DSCN3424 (1)DSCN3423 (1)I was able to do the double top stitch seams on the shoulder seams, the sleeve seams and even the hood’s seams, but when it came time to double topstitch the underarm/side seams, I realized that would be impossible. Because the arm is a tube, there was no way I was going to fit the fabric under the presser foot and sew it. I tried to figure out a way to do the topstitching but could not. I turned to the internet for help, but pretty much everyone said the same thing that it could not be done with a normal home sewing machine.

There were a few suggestions on the internet for how to finish the seam but I was not thrilled with the answers. Pondering the possible ways to finish this seam, I stared at my serger and I shook my head. I have the tools, i.e. a serger, why not use it. So I serged the underarm/side seams to finish them. Because this is not a super heavy fleece, no issues occurred while serging it. I also used the serger to finish the edges on the facing. I could have just left the edge unfinished on the facings but that would have really bugged me.

DSCN3422 (1)For the hems, I folded and sewed the hems as usual but with out finishing the edge with the serger or folding the edges over. After completing the hems, I trimmed the edges close to the stitches as I did for the seam allowances so that all the inside seams matched. I did the same with the pockets opening edge.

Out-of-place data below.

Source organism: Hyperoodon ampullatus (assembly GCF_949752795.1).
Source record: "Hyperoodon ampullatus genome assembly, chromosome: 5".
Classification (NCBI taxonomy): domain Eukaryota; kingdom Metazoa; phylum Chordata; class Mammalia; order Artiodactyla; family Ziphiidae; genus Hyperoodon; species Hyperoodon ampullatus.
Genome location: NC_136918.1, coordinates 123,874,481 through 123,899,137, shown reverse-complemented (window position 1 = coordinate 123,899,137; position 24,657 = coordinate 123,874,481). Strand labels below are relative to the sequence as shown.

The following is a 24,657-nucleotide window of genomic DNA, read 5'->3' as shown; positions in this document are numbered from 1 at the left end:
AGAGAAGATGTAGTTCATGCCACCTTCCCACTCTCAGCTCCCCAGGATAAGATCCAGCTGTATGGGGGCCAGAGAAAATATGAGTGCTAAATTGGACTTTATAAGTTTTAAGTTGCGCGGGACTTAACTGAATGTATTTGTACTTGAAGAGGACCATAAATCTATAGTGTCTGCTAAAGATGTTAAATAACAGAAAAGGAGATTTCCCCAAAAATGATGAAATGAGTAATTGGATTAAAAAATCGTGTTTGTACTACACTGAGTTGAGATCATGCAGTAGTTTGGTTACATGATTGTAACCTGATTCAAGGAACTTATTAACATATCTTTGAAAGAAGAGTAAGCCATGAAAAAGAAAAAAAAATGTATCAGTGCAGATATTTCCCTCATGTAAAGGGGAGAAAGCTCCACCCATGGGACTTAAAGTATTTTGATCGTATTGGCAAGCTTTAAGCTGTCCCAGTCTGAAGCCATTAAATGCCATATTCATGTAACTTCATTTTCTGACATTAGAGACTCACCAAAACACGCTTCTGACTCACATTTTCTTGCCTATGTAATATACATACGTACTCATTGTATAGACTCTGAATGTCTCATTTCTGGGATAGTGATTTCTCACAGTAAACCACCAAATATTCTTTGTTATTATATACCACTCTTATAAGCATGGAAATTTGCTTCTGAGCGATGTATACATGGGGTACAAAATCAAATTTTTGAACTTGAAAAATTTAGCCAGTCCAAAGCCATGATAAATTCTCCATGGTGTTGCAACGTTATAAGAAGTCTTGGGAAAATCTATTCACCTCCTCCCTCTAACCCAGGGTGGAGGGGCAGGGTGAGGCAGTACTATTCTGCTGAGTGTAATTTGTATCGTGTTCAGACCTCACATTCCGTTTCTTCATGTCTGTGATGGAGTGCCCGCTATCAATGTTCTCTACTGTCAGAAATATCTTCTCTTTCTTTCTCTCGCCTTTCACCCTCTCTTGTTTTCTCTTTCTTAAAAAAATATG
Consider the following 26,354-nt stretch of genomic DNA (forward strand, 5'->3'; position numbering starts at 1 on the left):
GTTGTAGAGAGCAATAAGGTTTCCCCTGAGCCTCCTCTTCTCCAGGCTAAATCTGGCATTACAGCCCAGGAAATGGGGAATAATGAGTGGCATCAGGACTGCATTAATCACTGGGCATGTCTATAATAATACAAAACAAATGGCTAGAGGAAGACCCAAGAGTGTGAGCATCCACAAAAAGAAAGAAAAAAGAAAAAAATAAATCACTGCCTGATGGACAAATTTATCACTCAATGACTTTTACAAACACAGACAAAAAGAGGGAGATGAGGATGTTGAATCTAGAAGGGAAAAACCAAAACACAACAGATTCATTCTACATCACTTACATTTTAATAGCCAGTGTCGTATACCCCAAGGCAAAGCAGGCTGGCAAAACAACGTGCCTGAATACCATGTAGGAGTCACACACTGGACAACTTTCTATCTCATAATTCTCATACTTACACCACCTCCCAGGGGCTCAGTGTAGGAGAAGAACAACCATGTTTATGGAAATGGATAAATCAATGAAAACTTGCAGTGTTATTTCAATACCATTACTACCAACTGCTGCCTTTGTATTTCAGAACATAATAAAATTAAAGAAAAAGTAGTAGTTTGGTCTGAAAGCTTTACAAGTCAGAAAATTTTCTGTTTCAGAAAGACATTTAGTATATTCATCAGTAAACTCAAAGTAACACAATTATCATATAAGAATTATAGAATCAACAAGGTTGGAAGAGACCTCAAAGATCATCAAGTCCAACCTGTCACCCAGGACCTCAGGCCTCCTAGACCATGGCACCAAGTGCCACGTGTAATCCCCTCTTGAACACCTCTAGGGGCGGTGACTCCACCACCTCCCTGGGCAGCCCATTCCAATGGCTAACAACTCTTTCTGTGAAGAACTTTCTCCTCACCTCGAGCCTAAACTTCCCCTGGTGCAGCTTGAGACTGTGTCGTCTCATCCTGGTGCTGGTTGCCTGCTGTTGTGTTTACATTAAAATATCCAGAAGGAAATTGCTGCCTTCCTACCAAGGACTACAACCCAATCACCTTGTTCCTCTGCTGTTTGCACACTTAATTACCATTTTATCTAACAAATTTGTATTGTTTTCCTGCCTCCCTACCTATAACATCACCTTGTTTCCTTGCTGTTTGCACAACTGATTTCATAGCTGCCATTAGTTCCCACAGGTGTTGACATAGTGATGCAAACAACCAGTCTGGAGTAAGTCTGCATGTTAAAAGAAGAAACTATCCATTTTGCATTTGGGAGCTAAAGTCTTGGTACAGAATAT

Looking at the completed jacket, I liked what I saw from the outside. The top stitching looked great! From the inside though, the serged seams looked so much cleaner and finished than just the trimmed seams. But, I was not disappointed that I had done the double topstitched seams for the others. It was fun to try something different, plus I will have a new technique for sewing a heavier fleece that would not serge well in a later project.

This jacket was fun to make and turned out great!

So, am I in love with fleece again? The answer is maybe.

The cutting out of this pullover jacket was a real task, but the sewing was fun especially with applying the suggestions I had read about. I do see more fleece projects in my future so stay tuned.

Until then, fleece forth, and sports on!

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Sammy the Seal

DSCN2357DSCN2358It didn’t last long, but then it never does.

I broke my current crocheting criteria of only making patterns that I have had for a while, but that I could never seem to get made. The minute I saw this new pattern for this seal, I knew that I wanted to make it and it became my next project.

Even though I have piles of old patterns that I have been trying to get around to making, for some reason I just wanted to make this one instead and so I did.